You’re a business owner, not an English professor. How are you supposed to tell if the writing on your website is driving away potential customers? People don’t tend to tell you when the writing on your website is bad. They just don’t buy your stuff. Here are five litmus tests you can use to tell if the copy on your website is full of suck.
1. Numerous Grammar and Spelling Mistakes
Grammar and spelling aren’t minor things that people don’t pay attention to. When I was working in customer service at a smallish company, a woman called to complain that our website had a spelling error and it had actually prompted her to not buy our product. Mind you, this person was really taking things to the extreme, but there are actually numerous studies out there that prove that she was totally right.
Numerous spelling and grammar mistakes are also a sign that the writer of the website copy did a slapdash job in other areas. Most websites with numerous mistakes of this nature require a total rewrite.
2. Search Engines Aren’t Listing Your Website as High as You Want
There are two reasons that your website isn’t being listed in the top results for your key search terms; code problems and website copy. A web designer will be able to tell you if there are coding problems and a writer who is familiar with the practice of search engine optimization (SEO) can rewrite your pages to include more of your key terms in a way that flows naturally. Sometimes the freshness of content can be an issue, making an option like a blog very attractive to a business that is looking to improve their search engine standings.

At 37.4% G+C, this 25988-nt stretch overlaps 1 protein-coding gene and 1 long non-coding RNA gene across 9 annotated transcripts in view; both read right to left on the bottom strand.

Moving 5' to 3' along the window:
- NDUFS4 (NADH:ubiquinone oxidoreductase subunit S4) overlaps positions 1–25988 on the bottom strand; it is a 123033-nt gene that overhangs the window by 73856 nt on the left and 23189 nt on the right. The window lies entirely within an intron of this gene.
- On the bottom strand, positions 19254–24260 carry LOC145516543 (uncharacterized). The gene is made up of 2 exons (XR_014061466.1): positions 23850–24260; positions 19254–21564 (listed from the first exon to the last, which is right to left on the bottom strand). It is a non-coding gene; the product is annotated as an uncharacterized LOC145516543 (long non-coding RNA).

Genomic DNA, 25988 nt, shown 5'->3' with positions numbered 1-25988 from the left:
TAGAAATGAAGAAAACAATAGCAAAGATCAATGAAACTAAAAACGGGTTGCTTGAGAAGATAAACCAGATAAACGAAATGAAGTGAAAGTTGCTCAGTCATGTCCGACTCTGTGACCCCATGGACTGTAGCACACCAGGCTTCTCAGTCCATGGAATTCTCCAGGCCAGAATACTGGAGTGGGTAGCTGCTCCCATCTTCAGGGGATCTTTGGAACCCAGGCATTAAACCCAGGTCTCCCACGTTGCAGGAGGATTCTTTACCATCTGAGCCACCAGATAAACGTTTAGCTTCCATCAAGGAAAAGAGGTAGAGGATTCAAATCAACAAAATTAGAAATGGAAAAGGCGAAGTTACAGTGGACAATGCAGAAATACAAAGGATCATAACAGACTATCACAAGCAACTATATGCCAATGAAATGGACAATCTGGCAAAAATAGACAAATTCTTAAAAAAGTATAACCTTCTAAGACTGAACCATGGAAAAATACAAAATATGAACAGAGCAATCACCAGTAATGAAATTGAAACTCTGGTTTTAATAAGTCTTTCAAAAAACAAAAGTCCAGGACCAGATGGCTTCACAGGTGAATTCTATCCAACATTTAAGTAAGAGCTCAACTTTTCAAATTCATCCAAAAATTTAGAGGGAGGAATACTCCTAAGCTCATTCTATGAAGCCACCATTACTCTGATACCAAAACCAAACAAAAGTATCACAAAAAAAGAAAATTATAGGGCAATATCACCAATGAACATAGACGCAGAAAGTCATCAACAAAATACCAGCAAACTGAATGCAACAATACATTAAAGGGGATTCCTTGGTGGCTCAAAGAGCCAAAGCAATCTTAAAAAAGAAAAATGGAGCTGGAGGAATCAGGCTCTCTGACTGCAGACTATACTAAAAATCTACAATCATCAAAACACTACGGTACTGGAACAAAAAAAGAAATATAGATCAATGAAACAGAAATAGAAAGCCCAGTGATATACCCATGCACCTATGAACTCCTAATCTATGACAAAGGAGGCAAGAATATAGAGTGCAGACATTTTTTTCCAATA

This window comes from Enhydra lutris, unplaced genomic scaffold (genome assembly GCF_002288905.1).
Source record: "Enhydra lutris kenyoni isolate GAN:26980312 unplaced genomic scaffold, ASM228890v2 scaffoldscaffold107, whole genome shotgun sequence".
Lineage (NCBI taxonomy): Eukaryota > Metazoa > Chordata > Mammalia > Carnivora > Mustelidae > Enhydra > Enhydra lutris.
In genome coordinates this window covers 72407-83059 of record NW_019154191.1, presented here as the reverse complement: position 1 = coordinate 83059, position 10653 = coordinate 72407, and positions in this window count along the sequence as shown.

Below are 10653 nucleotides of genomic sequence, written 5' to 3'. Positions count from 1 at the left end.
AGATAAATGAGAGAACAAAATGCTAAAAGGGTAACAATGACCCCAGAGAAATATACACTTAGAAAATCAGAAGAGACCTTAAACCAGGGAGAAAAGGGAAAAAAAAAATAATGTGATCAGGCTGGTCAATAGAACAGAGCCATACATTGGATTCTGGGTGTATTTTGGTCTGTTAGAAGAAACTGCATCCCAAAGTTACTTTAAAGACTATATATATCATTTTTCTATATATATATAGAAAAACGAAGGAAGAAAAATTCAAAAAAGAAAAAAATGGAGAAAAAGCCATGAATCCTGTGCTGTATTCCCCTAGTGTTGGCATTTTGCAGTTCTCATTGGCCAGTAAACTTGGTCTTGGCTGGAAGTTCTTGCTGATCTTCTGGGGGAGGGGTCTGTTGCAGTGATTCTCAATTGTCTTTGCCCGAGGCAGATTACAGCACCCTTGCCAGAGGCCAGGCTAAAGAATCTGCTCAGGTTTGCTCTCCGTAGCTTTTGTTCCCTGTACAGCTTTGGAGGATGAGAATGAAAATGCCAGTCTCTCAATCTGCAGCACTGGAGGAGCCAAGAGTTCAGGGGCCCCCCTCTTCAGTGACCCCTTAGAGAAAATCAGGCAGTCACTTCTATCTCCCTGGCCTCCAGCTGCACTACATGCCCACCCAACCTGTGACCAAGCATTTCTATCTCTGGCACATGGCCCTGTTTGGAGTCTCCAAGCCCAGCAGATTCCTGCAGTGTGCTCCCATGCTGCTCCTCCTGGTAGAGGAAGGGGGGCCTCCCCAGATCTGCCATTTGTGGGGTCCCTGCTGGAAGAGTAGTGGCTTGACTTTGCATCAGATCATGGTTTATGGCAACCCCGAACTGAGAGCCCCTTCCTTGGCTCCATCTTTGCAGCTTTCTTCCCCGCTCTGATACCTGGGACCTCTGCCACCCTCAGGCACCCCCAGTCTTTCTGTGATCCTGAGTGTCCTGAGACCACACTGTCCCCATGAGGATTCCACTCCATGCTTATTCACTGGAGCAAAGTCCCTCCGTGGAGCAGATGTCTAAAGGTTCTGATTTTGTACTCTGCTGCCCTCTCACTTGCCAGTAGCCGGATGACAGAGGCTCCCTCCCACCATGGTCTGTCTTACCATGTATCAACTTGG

3. Your Website Copy is Riddled With Jargon
There are two types of jargon. There is industry jargon that your clients will understand and be on board with, and there’s the kind that nobody but you can understand. My most frequent offenders for this type of issue have been businesses that specialize in software and programming, but it could happen anywhere.
4. Your Website Page Word Count is Over 600
While there are no hard and fast rules about word count on a website, you start losing people from top-level pages if they get too wordy. Wordy pages generally mean unclear pages. Say what you have to say in as few words as possible and people will be more likely to understand you. Obviously, you may have to go over 600 words on pages where you offer technical details or troubleshooting, but people are more tolerant of a longer word count where it is necessary. Just don’t do it on pages where you are trying to sell something.
5. Your family member/neighbour/best friend in the whole world wrote it.
Unless this person is a professional writer by trade, I hate to break this to you, but there’s a good chance their work just isn’t up to snuff. Be prepared for a total rewrite. If you wrote it yourself, it could go one of two ways. Either it’s awesome because you have writing talent and a complete understanding of your own business, or it’s not because your writing skills aren’t great and you don’t have the necessary distance from your subject to do a good job.
Do you want me to honestly tell you if your website copy sucks and how it sucks? I’ll give you a free, no-holds-barred evaluation of your website if you contact me with your website address. I’ll even let you know if I see some issues with usability and other stuff that would usually be out of the realm of a writer. You can then take my evaluation and do with it what you will, or have me quote on writing website copy that works.
Photo by Jim Champion: Flickr